I feel this should be ok (a more concrete example would be Error). This is not as see-through as we would ideally like, because what's really being unchecked is the conformance to the parent protocol, but if we agree that protocol inheritance is about refining semantics, users should be expected to get acquainted with the new semantics of Error all the way up the inheritance tree.

I'm much happier with the proposal now, especially that authors got convinced to implement @unchecked, which can generally be useful for many other marker protocols in the future (Movable comes to mind).

I still feel that Sendable is kinda too generic of a name, but I yield to the thought that it might be impossible to find a better name that would be equally terse.

I disagree with @xwu's suggestion to allow implicit conformance for public resilient types though. If a library author is not fully paying attention to safety, then someone else should. Explicitly spelling retroactive @unchecked conformance provides much more context, especially that I might imagine that such marker would nudge people towards documenting the decision. I feel that being conservative here will help more users overall.

@unchecked is supposed to mean, “don’t worry, the compiler can’t check but I’ve made sure that it’s safe via internal means.”

A third-party retroactive conformance by construction has no control or sometimes even visibility into how the type is implemented and can’t actually make that guarantee, so whatever the documentation is of that decision, it’s bunk: this would only be a workaround for a missing first-party conformance.

The better solution is to make it easier for first-party authors not to forget that conformance in the first place. For this reason, I argue that implicit conformance should apply to all eligible value types or none, not only a subset of them based on visibility and resilience, which is likely to cause people to forget.


Right, maybe I just haven't shipped or used enough libraries to be able to assess the issue better. I now see how dropping Sendable guarantees could become completely silent for clients if they @unchecked the conformance, while otherwise this would result in a compiler error at least.

I don't know then. I am overall on the side of being more explicit so that the code becomes more self-documenting, but I've also heard Doug's argument on progressive disclosure and boilerplate. Still, Sendable is public API, as much of API as choosing between struct or class, and I don't know if public API should ever be auto-generated.

I still think the implicit conformance could turn out to be a mistake. It will lead to confusing non-local compiler errors. I don't think the annotation is as big a deal as it is being made out to be, at least for application developers, and I'm willing to tolerate some boilerplate in library code.

In practice, application developers will only need to provide a conformance for types they actually need to send across a concurrency boundary. In most well written applications this will be a small portion of the types. Drawing on an example from existing experience, most application code I see does not declare an Equatable conformance if the type does not actually need to be compared in the codebase. To say this another way, just because a valid conformance is possible does not mean it is necessary.

Further, I find the argument that we want to defer the need to learn about Sendable dubious. Swift developers will need to understand at least the basics of its concurrency model and this protocol is a very important brick in the foundation.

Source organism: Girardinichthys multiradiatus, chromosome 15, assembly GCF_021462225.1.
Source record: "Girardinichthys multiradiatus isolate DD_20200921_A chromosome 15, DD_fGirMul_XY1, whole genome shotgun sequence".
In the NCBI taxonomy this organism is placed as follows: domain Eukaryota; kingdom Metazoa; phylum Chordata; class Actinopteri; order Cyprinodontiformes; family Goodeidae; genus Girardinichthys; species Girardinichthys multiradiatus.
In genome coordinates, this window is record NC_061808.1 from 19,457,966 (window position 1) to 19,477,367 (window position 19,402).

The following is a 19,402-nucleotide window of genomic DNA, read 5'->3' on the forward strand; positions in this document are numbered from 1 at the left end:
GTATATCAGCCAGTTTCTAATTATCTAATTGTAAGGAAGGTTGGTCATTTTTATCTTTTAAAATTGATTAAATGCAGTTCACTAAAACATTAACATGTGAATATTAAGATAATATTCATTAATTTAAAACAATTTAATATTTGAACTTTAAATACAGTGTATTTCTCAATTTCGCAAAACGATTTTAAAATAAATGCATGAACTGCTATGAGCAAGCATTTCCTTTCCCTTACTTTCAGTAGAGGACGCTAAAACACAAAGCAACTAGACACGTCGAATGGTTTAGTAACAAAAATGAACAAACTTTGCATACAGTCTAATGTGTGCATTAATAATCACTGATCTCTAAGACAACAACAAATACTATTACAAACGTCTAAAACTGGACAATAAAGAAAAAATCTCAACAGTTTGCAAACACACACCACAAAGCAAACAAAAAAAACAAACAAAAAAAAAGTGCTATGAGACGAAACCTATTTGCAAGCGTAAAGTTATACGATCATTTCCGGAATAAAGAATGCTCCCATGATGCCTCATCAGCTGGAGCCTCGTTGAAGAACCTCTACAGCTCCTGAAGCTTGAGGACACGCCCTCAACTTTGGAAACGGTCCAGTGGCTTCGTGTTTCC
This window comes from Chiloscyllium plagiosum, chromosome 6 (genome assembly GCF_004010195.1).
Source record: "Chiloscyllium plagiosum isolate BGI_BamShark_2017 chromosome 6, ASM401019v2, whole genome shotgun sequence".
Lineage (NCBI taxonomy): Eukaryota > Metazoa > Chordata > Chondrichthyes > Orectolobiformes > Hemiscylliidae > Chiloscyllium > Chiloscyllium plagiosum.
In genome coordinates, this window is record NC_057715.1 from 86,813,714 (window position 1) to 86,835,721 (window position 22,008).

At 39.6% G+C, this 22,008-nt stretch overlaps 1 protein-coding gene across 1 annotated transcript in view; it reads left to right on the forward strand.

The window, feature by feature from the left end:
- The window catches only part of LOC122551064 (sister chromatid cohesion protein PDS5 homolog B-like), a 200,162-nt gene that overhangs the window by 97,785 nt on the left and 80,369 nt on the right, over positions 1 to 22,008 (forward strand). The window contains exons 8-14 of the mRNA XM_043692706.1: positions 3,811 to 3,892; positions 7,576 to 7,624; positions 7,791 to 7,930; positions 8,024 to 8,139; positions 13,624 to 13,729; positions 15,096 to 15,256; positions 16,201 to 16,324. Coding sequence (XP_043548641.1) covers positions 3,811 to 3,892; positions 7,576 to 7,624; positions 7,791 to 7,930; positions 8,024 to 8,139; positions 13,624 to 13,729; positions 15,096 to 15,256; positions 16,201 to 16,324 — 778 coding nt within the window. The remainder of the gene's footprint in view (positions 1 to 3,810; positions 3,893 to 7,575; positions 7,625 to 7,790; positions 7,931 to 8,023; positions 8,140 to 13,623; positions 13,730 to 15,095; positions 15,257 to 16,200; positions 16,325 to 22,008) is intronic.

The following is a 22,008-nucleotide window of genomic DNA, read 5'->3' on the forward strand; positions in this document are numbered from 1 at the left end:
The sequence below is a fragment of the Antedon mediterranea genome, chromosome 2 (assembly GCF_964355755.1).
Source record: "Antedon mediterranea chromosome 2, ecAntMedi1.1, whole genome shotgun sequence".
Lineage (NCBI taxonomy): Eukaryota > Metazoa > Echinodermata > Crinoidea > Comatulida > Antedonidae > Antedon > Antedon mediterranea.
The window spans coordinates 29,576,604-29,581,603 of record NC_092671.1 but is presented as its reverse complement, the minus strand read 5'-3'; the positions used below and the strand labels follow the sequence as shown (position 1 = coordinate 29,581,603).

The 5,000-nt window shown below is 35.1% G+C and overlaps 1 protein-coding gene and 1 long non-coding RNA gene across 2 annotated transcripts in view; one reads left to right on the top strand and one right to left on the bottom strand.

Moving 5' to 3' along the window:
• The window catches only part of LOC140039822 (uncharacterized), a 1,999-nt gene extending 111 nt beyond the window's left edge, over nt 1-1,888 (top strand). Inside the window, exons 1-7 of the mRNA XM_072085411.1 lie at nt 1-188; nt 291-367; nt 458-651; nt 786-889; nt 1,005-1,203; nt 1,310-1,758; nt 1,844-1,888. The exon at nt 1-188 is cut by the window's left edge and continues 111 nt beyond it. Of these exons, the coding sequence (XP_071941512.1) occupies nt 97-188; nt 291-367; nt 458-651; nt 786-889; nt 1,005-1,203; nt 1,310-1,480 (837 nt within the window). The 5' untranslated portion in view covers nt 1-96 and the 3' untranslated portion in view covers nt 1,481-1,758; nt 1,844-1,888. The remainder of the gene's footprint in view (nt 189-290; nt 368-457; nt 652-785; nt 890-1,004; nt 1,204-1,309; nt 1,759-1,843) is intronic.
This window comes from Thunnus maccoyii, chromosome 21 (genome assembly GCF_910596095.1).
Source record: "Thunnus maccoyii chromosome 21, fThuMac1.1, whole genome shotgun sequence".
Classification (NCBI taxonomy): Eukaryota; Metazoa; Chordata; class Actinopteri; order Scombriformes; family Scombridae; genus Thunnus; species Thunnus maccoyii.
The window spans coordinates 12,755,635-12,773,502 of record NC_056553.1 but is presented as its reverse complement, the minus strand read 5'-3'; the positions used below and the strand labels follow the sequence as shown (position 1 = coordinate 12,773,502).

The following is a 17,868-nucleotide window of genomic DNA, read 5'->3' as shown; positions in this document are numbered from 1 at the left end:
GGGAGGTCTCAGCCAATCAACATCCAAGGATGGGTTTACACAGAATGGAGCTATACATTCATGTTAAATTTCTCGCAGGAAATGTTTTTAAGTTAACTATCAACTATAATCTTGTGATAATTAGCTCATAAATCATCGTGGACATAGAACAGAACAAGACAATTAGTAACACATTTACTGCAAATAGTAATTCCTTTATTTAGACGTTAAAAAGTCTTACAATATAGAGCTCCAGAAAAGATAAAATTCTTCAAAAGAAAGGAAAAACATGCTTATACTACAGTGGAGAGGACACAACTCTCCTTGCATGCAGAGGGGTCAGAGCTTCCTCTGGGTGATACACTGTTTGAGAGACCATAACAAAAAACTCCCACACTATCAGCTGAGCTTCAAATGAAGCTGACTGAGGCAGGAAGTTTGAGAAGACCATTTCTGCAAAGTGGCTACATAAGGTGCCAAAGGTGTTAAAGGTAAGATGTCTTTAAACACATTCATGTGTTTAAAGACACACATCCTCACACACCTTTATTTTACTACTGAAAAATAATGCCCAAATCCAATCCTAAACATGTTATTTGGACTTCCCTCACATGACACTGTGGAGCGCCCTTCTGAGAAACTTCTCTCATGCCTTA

To further iterate on this, if we ever find Sendable conformance to be so very burdensome to adopt manually, we always can provide some tooling to walk through the codebase and insert it (maybe that could even be a GSoC project I finally get accepted with lol).

This really will be always tied to the semantics of the type, as much as Equatable or Codable is tied to the intent of being able to equate/encode/decode instances. I don't feel that being concurrency-safe at a specific moment is enough of an indication of the intent to support that at any moment in the future.

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Since we've already severely limited Sendable's abilities by making it a "marker" protocol, the biggest action-at-a-distance hazard I see with implicit conformances to it is name lookup. If we also say that extension Sendable extensions are not allowed to declare members, that should contain that effect, so that modifying a type's layout does not cause members to flit in and out of existence everywhere else. At that point, I think most of the consequence Sendable conformance appearing or disappearing ought to be contained to first-order "does not conform" errors in call sites that require sendability.

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I'm referring to a user attempting to send a value across a concurrency boundary and receiving an error because no implicit Sendable conformance was provided. This could be due to a member of a member of a member, i.e. arbitrarily distant from the actual type the user attempted to send. @Chris_Lattner3 and I discussed this in one of the earlier threads.

That's not really any different that the errors users see with automatic Codable or Hashable conformance, so it doesn't seem to make anything worse. Those errors can identify which property of a property (ad infinitum) breaks the conformance, so it should work for this case as well. Improvements to the diagnostic would help in all cases as well.

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It is actually quite different because Equatable conformance has to be explicitly added so you get the error in the expected location.

I would think the diagnostic could point wherever we want, starting at the point at which you try to pass it between contexts, then to the type, then to the properties preventing the conformance. It's not really any different than trying to decode a type that has no Decodable conformance.